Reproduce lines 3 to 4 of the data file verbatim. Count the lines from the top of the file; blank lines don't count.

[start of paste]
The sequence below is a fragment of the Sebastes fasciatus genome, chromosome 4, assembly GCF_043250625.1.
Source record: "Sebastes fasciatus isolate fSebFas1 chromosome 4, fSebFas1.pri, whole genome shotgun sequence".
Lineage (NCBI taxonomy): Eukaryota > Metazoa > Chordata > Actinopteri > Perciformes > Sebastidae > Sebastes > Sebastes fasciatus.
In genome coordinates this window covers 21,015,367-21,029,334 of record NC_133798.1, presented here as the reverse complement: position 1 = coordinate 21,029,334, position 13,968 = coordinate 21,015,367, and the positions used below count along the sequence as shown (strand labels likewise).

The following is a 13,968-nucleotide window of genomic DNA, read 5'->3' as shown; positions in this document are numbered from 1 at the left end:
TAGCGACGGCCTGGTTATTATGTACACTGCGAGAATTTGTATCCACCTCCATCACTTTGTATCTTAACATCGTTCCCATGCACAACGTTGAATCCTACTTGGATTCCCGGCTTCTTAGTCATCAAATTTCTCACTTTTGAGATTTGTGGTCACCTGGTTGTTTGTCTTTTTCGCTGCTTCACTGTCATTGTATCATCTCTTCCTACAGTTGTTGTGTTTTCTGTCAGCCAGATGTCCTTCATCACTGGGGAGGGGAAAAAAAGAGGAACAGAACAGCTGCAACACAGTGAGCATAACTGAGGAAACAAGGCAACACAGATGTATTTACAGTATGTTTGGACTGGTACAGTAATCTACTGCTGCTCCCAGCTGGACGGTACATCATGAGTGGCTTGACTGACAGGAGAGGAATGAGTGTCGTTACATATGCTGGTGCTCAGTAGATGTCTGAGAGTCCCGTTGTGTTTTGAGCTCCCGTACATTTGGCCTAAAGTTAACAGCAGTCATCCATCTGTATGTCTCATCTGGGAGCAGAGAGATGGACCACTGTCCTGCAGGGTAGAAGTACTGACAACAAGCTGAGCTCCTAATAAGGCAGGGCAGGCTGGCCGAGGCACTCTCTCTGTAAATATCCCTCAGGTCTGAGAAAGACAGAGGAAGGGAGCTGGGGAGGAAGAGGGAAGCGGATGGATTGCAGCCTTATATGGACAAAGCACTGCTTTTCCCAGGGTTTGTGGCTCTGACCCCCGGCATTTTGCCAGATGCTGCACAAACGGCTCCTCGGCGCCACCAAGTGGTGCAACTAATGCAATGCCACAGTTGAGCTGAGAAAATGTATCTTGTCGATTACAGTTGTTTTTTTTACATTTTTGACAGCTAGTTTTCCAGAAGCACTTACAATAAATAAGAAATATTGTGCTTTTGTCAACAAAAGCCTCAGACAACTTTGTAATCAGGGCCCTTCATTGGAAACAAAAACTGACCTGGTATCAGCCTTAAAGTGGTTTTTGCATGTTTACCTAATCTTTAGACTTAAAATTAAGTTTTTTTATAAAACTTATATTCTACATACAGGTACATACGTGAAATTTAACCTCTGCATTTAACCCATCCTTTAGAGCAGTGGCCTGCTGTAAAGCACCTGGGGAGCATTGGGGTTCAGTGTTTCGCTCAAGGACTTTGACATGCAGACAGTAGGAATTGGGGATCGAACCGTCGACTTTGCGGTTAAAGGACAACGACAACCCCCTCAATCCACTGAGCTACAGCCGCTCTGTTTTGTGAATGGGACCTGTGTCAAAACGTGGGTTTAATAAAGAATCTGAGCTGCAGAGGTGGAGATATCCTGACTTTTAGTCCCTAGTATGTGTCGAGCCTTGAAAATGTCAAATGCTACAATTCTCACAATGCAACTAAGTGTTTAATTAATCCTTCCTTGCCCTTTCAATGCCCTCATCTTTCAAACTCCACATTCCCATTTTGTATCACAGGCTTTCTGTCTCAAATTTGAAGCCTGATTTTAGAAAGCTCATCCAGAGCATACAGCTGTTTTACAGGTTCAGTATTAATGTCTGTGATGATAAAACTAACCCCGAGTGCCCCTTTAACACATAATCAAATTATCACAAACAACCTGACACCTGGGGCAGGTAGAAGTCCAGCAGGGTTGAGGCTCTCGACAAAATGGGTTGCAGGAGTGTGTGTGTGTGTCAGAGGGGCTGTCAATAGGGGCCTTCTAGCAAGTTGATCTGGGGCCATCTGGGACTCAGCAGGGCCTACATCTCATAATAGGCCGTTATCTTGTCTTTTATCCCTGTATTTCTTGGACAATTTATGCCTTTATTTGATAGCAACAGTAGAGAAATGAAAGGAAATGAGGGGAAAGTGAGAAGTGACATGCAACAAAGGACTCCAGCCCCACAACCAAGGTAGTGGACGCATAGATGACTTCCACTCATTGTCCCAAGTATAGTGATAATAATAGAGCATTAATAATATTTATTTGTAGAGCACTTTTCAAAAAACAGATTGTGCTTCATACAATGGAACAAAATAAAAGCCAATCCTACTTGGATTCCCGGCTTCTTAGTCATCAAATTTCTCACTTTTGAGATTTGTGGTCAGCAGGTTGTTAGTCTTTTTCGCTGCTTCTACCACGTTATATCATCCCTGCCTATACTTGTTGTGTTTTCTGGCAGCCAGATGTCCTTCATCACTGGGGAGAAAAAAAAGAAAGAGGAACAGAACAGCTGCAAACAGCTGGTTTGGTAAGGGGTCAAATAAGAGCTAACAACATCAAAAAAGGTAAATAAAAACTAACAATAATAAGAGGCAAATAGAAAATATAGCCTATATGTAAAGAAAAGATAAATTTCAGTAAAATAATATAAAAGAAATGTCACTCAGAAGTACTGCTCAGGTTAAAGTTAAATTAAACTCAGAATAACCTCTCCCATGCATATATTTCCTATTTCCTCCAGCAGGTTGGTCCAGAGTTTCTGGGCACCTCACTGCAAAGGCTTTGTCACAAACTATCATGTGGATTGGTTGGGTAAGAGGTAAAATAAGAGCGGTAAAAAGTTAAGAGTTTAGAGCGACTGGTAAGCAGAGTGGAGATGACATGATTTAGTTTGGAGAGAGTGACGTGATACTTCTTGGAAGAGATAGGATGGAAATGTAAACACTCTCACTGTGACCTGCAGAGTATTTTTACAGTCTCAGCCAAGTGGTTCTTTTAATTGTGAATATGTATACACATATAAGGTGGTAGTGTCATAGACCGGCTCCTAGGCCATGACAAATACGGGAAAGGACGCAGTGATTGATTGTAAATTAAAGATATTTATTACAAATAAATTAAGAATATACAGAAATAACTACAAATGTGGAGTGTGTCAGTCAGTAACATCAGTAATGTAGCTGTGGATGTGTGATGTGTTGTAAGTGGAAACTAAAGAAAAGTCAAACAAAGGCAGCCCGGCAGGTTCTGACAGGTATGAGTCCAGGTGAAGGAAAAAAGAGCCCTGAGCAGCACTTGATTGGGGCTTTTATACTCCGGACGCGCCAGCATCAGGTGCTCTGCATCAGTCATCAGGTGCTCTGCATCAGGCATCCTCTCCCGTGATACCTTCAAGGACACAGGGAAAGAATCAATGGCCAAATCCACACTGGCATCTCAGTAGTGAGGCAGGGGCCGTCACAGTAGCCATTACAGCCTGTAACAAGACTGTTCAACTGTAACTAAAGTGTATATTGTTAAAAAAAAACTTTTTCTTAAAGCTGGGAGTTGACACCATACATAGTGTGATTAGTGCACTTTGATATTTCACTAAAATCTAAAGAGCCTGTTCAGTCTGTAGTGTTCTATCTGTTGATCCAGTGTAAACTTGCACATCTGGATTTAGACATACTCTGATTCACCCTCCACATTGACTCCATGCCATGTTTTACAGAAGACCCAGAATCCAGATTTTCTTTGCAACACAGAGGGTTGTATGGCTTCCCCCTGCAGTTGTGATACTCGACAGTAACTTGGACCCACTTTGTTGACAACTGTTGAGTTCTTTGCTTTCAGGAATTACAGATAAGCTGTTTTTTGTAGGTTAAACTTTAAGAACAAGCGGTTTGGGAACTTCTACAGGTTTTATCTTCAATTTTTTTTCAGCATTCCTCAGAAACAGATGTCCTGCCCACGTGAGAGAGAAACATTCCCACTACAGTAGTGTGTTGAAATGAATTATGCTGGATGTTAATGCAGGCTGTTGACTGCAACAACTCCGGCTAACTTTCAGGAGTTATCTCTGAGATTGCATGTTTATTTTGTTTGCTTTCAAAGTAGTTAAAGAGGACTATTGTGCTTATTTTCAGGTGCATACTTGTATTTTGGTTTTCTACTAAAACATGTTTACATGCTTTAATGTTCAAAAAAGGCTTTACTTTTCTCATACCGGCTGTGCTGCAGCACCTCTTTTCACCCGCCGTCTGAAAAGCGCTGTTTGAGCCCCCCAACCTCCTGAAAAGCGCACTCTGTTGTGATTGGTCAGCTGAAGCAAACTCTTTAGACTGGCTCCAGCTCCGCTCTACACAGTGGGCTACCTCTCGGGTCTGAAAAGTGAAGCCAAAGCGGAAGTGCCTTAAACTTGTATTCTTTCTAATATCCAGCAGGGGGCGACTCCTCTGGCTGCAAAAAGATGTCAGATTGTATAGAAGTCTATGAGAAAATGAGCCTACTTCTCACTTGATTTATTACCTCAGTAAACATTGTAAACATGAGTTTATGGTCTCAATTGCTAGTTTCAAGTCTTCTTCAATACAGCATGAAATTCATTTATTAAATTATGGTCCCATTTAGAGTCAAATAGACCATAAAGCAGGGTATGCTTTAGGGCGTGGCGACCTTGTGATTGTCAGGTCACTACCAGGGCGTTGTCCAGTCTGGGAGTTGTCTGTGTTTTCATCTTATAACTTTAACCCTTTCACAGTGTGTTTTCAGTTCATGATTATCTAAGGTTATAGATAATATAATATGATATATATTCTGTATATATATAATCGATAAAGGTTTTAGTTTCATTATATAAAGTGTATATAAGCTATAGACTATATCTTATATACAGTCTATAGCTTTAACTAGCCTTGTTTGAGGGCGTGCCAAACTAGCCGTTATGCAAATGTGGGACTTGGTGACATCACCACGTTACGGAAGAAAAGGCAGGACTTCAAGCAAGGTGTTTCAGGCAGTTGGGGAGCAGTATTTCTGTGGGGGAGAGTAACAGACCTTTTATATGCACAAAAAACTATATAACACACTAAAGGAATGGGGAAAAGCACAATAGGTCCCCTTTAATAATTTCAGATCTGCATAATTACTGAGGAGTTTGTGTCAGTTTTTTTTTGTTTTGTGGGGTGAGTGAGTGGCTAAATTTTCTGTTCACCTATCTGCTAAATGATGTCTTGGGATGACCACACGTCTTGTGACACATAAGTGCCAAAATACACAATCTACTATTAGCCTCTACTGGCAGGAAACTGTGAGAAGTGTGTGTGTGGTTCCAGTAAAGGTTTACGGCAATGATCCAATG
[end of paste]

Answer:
Lineage (NCBI taxonomy): Eukaryota > Metazoa > Chordata > Actinopteri > Perciformes > Sebastidae > Sebastes > Sebastes fasciatus.
In genome coordinates this window covers 21,015,367-21,029,334 of record NC_133798.1, presented here as the reverse complement: position 1 = coordinate 21,029,334, position 13,968 = coordinate 21,015,367, and the positions used below count along the sequence as shown (strand labels likewise).